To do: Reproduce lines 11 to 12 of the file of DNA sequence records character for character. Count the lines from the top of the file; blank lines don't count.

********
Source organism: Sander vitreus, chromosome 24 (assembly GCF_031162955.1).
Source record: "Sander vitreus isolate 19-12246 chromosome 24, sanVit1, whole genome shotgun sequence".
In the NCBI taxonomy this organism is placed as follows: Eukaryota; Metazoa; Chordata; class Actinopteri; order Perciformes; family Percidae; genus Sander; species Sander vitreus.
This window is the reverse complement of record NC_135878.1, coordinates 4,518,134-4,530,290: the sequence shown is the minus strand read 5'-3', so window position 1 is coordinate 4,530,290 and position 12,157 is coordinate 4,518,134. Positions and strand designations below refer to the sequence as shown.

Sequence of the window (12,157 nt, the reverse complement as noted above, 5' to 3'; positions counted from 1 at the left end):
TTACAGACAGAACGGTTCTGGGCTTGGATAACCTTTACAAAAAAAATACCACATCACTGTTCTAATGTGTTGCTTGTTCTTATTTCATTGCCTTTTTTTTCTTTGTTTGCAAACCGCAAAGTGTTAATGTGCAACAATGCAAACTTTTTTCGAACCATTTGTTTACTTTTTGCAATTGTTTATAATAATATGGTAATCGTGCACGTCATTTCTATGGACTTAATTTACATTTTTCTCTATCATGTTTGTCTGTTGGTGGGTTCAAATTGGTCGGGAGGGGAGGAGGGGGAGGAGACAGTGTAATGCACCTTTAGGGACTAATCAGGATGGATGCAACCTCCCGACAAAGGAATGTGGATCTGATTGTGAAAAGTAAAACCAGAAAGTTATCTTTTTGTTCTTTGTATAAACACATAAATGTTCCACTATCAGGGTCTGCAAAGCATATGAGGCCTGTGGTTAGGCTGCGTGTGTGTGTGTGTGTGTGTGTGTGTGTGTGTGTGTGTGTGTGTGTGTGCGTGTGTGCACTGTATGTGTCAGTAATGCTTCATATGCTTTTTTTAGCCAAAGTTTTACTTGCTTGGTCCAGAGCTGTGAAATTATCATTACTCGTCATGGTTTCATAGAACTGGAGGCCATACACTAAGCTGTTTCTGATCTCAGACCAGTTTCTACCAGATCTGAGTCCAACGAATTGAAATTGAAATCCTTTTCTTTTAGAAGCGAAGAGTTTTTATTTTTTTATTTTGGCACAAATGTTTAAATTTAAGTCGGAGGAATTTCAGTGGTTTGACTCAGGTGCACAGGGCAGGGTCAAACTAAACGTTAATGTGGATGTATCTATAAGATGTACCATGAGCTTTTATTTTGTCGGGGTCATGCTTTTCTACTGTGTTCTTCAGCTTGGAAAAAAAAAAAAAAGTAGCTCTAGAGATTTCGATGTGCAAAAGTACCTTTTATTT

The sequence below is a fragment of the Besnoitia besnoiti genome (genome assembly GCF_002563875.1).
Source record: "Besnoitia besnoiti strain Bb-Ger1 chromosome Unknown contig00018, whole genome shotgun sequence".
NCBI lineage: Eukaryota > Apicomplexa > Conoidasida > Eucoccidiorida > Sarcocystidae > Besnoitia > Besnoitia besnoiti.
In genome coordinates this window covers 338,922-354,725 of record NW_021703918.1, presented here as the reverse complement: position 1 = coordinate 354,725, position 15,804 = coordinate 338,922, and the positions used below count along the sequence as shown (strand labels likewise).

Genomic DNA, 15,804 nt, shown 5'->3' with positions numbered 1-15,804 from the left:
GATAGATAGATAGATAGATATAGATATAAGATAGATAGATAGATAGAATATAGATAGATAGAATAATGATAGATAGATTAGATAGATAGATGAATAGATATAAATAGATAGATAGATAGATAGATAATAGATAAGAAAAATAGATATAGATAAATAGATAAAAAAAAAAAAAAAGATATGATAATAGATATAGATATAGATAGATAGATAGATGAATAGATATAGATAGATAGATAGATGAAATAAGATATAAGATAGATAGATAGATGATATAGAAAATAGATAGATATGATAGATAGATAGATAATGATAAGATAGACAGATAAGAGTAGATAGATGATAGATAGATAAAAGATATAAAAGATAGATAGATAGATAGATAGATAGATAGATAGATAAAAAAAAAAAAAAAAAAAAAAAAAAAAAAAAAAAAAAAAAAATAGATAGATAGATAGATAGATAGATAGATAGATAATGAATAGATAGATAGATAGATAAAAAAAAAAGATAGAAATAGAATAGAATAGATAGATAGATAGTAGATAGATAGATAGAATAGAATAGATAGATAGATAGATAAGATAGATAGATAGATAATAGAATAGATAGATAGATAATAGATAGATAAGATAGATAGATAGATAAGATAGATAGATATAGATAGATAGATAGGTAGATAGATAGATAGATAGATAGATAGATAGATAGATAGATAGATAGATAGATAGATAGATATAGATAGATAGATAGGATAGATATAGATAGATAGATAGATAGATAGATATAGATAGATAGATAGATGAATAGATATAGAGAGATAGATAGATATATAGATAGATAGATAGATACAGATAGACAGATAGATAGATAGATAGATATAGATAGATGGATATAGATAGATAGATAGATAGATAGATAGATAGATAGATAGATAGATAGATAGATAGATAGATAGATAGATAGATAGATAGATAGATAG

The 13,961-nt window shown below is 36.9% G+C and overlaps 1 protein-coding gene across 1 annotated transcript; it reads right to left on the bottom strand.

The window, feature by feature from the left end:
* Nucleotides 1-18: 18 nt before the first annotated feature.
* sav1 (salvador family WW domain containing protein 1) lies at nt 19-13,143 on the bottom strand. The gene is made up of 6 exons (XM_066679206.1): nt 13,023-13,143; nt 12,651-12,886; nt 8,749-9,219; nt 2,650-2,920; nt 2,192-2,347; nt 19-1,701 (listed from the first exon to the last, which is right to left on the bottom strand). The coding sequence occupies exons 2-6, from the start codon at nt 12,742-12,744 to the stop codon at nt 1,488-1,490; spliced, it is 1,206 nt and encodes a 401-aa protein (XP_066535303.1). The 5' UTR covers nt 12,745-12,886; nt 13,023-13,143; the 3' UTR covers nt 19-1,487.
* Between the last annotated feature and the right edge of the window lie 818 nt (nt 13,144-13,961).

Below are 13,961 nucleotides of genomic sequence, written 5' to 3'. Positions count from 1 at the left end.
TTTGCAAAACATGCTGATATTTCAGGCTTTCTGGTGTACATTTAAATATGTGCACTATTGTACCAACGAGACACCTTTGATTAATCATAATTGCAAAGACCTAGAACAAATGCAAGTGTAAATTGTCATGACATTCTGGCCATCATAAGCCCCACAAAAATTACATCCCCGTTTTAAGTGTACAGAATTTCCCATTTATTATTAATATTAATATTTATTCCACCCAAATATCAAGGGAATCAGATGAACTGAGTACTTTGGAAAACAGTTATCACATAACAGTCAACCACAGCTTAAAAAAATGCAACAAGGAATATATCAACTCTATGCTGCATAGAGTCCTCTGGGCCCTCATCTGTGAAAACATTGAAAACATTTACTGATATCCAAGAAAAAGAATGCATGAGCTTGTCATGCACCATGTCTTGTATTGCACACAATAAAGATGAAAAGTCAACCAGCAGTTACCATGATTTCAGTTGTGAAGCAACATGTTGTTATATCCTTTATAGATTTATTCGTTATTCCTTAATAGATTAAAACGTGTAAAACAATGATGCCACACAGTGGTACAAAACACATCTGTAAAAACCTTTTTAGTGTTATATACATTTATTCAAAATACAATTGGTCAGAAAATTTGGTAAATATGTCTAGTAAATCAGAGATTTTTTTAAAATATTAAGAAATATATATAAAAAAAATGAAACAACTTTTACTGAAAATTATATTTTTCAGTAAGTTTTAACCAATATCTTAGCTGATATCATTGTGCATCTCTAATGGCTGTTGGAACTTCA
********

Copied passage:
Genomic DNA, 15,804 nt, shown 5'->3' with positions numbered 1-15,804 from the left:
GATAGATAGATAGATAGATATAGATATAAGATAGATAGATAGATAGAATATAGATAGATAGAATAATGATAGATAGATTAGATAGATAGATGAATAGATATAAATAGATAGATAGATAGATAGATAATAGATAAGAAAAATAGATATAGATAAATAGATAAAAAAAAAAAAAAAGATATGATAATAGATATAGATATAGATAGATAGATAGATGAATAGATATAGATAGATAGATAGATGAAATAAGATATAAGATAGATAGATAGATGATATAGAAAATAGATAGATATGATAGATAGATAGATAATGATAAGATAGACAGATAAGAGTAGATAGATGATAGATAGATAAAAGATATAAAAGATAGATAGATAGATAGATAGATAGATAGATAGATAAAAAAAAAAAAAAAAAAAAAAAAAAAAAAAAAAAAAAAAAAATAGATAGATAGATAGATAGATAGATAGATAGATAATGAATAGATAGATAGATAGATAAAAAAAAAAGATAGAAATAGAATAGAATAGATAGATAGATAGTAGATAGATAGATAGAATAGAATAGATAGATAGATAGATAAGATAGATAGATAGATAATAGAATAGATAGATAGATAATAGATAGATAAGATAGATAGATAGATAAGATAGATAGATATAGATAGATAGATAGGTAGATAGATAGATAGATAGATAGATAGATAGATAGATAGATAGATAGATAGATAGATAGATATAGATAGATAGATAGGATAGATATAGATAGATAGATAGATAGATAGATATAGATAGATAGATAGATGAATAGATATAGAGAGATAGATAGATATATAGATAGATAGATAGATACAGATAGACAGATAGATAGATAGATAGATATAGATAGATGGATATAGATAGATAGATAGATAGATAGATAGATAGATAGATAGATAGATAGATAGATAGATAGATAGATAGATAGATAGATAGATAGATAG